If it’s difficult to know how you’ll feel afterwards, maybe that’s the point. England felt something again. You scored again. They played again with some freedom. They offered a vision of what they could be, albeit a reminder that there are recurring problems.
It was a similar story for the German team, which is why in this last game before the World Cup perhaps a draw suited everyone in its own pleasantly intricate way.
Many could point to problems, but both managers could ultimately point to comebacks and character traits.
Germany saved the point in the Nations League with a very late equalizer. England enjoyed a comeback from a 2-0 deficit and a concentrated period where they looked like a convincing team again.
There was justification for Gareth Southgate, if not a win.
England’s first goal showed how full-backs really should work in this divisive formation, as Luke Shaw completed a Reece James cross. The second goal showed how the manager can read a game to make the right substitutions as Bukayo Saka combined with Mason Mount.
The loveless interpretation of this could be that he had to correct his own mistakes – including picking Harry Maguire. On a more positive note, just like Southgate has insisted on backing up their centre-back, this team is certainly playing for their manager.
That might be the strongest feeling of all.
It all took place amid an admittedly odd but entertaining game, stretched and distorted by several competing forces – not least the order of goals. It was a Nations League game that meant little, but also a final World Cup build-up game that meant a lot… eight weeks before the tournament.
Both managers clearly wanted a good result to regain momentum, but there was only occasional momentum in the general game. The first half looked the way it was: Lots of Premier League and Bundesliga players thinking of bigger things and not least staying keen for the World Cup itself.
Aside from an admittedly exceptional Shaw Ball, not even very little happened.
It was particularly notable for the full-back given he is currently not selected for his club side and given what happened to his fellow United submarine.
Many might say it was Maguire who dropped him in the first place, but the wider problem for Southgate is that a lack of first-team football makes his inside half even more uncertain.
It can’t be assumed that he doesn’t mind sitting on the bench as you just don’t see him regularly. It is certainly more likely that he will not be able to keep up with attackers like Jamal Musiala.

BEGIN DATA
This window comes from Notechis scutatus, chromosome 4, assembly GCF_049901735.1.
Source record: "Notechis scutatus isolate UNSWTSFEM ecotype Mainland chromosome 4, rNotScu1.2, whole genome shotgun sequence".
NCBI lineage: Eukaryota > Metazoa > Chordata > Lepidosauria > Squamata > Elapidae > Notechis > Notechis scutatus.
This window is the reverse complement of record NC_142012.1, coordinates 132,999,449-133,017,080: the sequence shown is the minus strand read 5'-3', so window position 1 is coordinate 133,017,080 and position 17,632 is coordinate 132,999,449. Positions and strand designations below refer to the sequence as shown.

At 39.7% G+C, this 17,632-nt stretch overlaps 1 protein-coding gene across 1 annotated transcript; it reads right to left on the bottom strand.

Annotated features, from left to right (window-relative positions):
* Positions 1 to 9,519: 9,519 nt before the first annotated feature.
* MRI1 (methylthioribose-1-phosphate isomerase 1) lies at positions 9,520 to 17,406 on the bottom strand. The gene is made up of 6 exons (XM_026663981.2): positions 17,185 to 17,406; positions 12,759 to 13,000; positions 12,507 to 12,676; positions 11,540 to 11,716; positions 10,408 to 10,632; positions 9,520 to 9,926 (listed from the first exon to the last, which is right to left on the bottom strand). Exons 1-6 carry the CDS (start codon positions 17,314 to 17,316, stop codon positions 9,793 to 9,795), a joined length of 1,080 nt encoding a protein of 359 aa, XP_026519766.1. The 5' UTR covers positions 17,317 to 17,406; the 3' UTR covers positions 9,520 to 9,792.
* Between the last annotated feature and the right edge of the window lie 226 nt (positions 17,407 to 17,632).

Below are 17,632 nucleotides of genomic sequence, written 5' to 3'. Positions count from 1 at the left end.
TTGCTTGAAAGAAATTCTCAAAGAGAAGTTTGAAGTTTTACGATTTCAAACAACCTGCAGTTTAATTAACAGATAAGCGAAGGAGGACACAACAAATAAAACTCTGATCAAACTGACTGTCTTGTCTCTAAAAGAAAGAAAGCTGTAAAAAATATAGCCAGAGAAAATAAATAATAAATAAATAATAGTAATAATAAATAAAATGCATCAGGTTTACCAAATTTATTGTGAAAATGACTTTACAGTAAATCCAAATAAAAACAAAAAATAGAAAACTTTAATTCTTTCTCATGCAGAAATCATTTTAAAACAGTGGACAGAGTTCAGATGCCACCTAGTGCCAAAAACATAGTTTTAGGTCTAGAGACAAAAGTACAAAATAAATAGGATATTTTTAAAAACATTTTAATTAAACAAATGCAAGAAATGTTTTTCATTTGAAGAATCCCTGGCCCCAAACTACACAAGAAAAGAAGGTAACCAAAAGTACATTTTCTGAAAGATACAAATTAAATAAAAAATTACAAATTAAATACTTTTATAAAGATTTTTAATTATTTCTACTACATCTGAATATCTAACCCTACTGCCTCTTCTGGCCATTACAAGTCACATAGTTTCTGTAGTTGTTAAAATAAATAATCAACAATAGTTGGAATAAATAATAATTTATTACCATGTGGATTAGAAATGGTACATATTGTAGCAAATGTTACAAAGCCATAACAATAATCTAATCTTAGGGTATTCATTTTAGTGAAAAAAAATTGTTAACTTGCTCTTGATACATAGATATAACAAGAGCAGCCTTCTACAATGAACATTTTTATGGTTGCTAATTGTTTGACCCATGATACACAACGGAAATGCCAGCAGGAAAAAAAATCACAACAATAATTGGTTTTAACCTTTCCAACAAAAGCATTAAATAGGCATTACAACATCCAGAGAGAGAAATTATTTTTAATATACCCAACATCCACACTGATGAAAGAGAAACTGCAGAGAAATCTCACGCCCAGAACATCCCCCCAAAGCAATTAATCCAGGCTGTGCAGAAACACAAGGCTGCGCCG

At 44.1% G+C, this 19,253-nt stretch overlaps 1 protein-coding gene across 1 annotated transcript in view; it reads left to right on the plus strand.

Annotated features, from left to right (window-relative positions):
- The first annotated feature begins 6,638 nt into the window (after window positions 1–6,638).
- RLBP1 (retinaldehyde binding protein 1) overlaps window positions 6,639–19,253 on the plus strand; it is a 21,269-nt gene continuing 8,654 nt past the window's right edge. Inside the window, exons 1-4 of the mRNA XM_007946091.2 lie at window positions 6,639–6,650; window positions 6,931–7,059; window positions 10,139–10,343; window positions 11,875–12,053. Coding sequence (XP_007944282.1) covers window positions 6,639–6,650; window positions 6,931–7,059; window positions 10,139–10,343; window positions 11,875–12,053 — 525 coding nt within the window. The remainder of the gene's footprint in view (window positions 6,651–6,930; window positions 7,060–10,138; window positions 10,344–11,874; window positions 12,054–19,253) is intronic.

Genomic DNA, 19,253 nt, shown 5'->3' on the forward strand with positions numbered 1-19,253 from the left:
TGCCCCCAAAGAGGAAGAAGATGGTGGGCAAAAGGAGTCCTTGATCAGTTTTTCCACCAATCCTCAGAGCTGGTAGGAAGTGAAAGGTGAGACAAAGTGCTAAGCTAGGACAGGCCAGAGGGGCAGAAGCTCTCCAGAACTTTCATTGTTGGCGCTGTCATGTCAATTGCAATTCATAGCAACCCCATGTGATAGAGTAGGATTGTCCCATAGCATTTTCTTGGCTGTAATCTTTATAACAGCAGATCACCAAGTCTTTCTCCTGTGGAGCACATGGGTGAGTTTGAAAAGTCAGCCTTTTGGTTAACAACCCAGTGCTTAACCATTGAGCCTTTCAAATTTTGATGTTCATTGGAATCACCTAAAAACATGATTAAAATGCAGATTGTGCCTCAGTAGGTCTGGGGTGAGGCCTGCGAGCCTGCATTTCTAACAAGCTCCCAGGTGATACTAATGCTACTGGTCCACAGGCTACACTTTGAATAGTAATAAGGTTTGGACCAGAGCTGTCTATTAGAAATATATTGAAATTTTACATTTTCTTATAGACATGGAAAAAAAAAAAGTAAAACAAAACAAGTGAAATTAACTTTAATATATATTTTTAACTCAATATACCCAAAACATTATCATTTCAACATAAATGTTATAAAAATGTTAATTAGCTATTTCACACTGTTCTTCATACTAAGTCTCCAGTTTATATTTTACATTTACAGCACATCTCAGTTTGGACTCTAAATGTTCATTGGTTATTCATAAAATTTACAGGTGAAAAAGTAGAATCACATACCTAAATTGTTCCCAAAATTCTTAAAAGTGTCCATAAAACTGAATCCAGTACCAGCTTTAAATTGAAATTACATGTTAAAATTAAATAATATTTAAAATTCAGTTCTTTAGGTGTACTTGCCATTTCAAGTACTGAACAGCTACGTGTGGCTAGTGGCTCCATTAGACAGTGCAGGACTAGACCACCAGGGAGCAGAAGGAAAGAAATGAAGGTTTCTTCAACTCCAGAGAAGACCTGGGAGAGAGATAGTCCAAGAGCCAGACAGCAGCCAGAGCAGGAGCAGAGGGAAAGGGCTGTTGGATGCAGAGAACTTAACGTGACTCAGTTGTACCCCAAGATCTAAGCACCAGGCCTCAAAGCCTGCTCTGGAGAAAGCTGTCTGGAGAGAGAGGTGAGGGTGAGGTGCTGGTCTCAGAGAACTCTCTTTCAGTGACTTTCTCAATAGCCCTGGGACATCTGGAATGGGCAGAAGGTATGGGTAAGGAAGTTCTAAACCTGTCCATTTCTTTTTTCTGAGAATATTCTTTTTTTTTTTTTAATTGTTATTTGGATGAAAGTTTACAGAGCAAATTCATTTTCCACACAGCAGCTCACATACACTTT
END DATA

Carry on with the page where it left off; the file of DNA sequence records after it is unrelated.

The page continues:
The German revelation was literally too fast for him and played on a different level. He just confused Maguire. It was all the more surprising that referee Danny Makkelie was so slow in awarding the penalty. Ilkay Gündogan put it in the corner.
It wasn’t to remain the only draw Maguire struggled with the pace of the game speeding up significantly after the penalty.
This was mainly due to the fact that England did not want to accept another defeat, although the exit caused problems at first.
Substitute Timo Werner stepped in twice, just to illustrate the classic lack of clinical acuity in his own game. Maguire missed the ball again, but Kai Havertz sent it so precisely to the post from distance.
However, there was a real upswing behind England at this point. The tone of the game had changed. Something had been released. The wingers were now full-backs rather than full-backs and it certainly wasn’t a back five.
England’s first goal illustrated that in such an exciting way, with a sweeping swing that saw James send the ball to Shaw, who controlled the ball and finished in a manner not dissimilar to his goal at the other end in the Euro 2020 final.
England now had more than one goal. They had the excitement of the crowd going with their momentum and an excitement so unlike anything before. There was also the difference Southgate’s submarines made. Saka showed that perhaps he should be used much further up the front as he carved out the opening, before Mount offered the kind of finish we haven’t seen enough of in his game lately.
It was then as if England were on a wave as Jude Bellingham surfed Nico Schlotterback’s challenge before the defender pierced him. It was a penalty as obvious as Germany’s and it was inevitable that Kane would score.
A comeback that would potentially spark a turnaround would have been the perfect storyline and farewell, but there was a twist to tone things down a bit. Nick Pope fumbled and Havertz was back to finish.
Back-up goalkeeper questions aside, perhaps that’s good for Southgate in its own way.
The game offered a reminder of his team’s qualities as well as their problems. It also offered a bit of power and electricity. Maybe that’s the most important thing before the manager has to wait until the World Cup.
https://www.independent.co.uk/sport/football/england-germany-result-nations-league-southgate-b2175811.html England v Germany: Nations League result and report as Luke Shaw, Mason Mount and Harry Kane score for England